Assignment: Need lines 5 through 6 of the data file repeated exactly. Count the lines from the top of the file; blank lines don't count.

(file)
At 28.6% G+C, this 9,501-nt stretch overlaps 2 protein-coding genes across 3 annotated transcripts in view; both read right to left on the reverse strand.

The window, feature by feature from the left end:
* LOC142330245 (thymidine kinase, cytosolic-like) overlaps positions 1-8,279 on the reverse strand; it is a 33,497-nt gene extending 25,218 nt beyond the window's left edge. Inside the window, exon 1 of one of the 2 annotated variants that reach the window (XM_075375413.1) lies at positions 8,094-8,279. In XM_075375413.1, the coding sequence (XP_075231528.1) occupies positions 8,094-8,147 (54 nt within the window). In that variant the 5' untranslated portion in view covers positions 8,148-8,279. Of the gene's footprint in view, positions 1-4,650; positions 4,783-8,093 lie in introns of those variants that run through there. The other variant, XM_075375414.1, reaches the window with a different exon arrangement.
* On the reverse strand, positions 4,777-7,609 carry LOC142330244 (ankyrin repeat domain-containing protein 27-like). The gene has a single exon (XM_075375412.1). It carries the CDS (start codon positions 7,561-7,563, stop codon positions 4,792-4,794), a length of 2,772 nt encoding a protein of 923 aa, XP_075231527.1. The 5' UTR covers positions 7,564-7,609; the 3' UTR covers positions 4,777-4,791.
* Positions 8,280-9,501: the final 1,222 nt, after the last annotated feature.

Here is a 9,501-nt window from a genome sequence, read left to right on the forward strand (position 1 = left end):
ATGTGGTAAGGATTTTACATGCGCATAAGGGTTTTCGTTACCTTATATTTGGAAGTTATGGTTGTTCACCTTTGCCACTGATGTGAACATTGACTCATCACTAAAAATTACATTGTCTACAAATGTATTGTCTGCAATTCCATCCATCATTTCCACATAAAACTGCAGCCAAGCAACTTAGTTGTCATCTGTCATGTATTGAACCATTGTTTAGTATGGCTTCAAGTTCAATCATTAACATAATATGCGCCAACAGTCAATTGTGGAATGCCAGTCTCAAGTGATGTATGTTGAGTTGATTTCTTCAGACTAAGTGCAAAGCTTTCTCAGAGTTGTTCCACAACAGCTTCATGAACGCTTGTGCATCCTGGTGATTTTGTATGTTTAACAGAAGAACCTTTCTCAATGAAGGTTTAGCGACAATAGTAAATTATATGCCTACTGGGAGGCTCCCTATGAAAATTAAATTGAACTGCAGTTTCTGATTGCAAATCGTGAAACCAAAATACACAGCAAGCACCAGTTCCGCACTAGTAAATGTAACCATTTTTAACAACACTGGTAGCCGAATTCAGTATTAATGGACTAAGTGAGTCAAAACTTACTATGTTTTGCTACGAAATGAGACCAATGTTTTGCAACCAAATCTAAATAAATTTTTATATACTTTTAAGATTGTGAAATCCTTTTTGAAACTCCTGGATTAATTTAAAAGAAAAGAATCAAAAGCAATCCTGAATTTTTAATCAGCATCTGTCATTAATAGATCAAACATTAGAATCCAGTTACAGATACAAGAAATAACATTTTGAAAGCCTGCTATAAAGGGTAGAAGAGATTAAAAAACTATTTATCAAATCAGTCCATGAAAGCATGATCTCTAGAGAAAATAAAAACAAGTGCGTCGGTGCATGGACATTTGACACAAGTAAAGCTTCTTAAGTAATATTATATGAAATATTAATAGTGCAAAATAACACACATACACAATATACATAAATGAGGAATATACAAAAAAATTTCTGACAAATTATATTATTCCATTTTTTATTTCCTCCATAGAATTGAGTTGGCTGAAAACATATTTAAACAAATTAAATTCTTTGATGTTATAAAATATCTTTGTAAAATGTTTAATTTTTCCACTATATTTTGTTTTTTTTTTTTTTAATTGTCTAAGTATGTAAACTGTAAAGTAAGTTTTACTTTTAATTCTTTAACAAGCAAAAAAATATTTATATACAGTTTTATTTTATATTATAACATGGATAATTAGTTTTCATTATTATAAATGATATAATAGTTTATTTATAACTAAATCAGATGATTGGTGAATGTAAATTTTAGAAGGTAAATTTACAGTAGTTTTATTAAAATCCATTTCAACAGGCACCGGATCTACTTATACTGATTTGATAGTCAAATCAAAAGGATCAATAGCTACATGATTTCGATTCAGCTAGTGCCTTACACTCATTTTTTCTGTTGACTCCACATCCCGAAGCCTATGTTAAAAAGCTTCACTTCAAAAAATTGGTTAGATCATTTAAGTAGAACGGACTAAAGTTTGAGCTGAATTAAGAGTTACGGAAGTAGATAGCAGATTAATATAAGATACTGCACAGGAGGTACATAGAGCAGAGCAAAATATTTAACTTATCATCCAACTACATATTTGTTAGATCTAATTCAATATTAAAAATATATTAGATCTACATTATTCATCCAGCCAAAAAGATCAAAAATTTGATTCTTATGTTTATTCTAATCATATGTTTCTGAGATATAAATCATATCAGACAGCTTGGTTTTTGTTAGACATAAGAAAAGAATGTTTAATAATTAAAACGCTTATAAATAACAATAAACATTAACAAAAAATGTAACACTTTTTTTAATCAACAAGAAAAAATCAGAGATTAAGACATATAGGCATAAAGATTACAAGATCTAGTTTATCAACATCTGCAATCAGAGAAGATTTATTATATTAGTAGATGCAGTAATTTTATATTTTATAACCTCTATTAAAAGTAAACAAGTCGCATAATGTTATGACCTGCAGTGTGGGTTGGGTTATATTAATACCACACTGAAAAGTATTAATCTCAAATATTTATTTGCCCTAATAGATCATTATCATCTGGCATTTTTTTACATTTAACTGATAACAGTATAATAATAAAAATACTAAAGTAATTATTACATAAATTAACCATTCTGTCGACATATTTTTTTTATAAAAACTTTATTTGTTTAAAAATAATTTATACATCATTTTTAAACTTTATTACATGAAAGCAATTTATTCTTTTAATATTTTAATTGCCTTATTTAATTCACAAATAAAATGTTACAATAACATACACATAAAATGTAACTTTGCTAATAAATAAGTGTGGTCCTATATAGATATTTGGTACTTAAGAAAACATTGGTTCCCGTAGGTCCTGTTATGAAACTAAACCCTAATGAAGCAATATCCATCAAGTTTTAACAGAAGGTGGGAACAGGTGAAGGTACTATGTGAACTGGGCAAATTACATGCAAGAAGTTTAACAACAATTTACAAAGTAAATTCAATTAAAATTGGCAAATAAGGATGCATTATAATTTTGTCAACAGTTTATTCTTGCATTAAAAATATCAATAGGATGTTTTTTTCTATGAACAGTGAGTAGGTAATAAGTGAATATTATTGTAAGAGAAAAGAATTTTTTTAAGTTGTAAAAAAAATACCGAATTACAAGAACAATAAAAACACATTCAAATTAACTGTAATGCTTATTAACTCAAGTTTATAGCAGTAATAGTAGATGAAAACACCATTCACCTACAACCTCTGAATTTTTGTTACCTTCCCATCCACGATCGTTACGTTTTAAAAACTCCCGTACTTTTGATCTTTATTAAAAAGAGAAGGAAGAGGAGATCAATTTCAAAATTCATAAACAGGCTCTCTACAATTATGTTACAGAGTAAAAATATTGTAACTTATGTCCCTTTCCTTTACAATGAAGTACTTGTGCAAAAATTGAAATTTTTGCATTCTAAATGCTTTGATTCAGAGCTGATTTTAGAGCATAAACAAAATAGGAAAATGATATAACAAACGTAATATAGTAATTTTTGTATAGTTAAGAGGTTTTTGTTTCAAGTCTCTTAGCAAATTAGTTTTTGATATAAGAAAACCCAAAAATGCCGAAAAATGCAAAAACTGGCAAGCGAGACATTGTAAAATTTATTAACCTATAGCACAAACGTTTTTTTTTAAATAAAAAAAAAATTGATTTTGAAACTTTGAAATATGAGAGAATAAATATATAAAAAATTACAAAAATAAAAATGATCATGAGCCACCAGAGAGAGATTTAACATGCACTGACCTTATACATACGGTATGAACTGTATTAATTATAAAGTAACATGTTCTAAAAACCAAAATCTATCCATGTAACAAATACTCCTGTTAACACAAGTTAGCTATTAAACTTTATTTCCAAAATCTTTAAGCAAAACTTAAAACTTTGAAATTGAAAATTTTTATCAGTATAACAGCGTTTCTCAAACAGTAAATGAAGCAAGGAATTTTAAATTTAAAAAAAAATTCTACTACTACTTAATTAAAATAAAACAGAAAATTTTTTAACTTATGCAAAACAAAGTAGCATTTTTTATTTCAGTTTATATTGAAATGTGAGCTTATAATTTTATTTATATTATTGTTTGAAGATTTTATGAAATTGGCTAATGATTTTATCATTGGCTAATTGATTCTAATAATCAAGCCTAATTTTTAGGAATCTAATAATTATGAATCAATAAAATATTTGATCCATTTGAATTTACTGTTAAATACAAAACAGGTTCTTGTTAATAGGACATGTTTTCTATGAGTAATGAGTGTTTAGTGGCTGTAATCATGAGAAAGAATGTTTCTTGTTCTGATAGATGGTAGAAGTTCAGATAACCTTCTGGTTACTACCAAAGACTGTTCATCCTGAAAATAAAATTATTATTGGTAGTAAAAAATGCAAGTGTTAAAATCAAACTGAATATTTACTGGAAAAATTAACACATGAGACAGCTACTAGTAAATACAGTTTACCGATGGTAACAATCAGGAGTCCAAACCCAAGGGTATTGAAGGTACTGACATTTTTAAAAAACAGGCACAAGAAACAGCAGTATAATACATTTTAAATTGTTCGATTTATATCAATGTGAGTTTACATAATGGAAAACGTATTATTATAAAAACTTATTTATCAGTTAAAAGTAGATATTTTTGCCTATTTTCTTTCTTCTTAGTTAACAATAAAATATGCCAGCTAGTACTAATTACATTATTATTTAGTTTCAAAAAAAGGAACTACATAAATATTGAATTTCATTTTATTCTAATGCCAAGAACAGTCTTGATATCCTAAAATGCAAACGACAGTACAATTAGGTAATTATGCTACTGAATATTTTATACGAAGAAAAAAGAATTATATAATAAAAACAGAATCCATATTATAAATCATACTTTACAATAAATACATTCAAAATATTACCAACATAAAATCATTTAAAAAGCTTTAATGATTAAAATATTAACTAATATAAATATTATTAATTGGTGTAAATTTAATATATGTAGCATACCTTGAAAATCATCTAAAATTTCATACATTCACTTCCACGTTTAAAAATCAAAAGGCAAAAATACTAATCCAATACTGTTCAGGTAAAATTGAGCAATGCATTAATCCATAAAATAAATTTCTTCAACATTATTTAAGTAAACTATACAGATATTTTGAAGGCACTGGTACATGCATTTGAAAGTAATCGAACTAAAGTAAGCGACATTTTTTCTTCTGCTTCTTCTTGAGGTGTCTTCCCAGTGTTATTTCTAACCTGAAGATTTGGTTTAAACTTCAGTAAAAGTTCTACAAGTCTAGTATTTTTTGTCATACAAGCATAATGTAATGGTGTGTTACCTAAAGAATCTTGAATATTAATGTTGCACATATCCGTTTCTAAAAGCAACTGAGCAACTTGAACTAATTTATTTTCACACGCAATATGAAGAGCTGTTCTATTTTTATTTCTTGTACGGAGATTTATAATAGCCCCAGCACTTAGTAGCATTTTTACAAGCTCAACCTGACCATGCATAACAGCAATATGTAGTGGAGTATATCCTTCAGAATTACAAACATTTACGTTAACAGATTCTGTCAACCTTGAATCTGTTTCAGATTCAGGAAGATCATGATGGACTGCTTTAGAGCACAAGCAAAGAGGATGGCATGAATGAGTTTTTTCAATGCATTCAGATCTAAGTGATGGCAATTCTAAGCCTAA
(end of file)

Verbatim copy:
* Positions 8,280-9,501: the final 1,222 nt, after the last annotated feature.

Here is a 9,501-nt window from a genome sequence, read left to right on the forward strand (position 1 = left end):